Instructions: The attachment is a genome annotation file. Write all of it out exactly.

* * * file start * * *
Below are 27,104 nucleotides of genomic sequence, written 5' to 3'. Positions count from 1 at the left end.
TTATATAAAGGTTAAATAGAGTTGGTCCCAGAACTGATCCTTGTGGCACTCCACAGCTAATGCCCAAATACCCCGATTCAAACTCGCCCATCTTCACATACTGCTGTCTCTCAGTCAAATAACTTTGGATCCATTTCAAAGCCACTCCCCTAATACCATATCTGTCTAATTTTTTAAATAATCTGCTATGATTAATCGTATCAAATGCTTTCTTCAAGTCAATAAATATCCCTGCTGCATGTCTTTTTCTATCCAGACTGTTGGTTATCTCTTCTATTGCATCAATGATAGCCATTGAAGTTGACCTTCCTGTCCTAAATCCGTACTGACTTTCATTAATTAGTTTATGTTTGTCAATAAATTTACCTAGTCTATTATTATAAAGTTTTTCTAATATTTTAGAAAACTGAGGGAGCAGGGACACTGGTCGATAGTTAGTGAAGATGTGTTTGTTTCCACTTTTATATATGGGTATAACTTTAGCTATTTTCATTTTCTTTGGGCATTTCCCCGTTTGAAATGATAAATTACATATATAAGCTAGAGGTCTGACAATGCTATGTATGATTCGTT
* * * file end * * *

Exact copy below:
Below are 27,104 nucleotides of genomic sequence, written 5' to 3'. Positions count from 1 at the left end.
TTATATAAAGGTTAAATAGAGTTGGTCCCAGAACTGATCCTTGTGGCACTCCACAGCTAATGCCCAAATACCCCGATTCAAACTCGCCCATCTTCACATACTGCTGTCTCTCAGTCAAATAACTTTGGATCCATTTCAAAGCCACTCCCCTAATACCATATCTGTCTAATTTTTTAAATAATCTGCTATGATTAATCGTATCAAATGCTTTCTTCAAGTCAATAAATATCCCTGCTGCATGTCTTTTTCTATCCAGACTGTTGGTTATCTCTTCTATTGCATCAATGATAGCCATTGAAGTTGACCTTCCTGTCCTAAATCCGTACTGACTTTCATTAATTAGTTTATGTTTGTCAATAAATTTACCTAGTCTATTATTATAAAGTTTTTCTAATATTTTAGAAAACTGAGGGAGCAGGGACACTGGTCGATAGTTAGTGAAGATGTGTTTGTTTCCACTTTTATATATGGGTATAACTTTAGCTATTTTCATTTTCTTTGGGCATTTCCCCGTTTGAAATGATAAATTACATATATAAGCTAGAGGTCTGACAATGCTATGTATGATTCGTT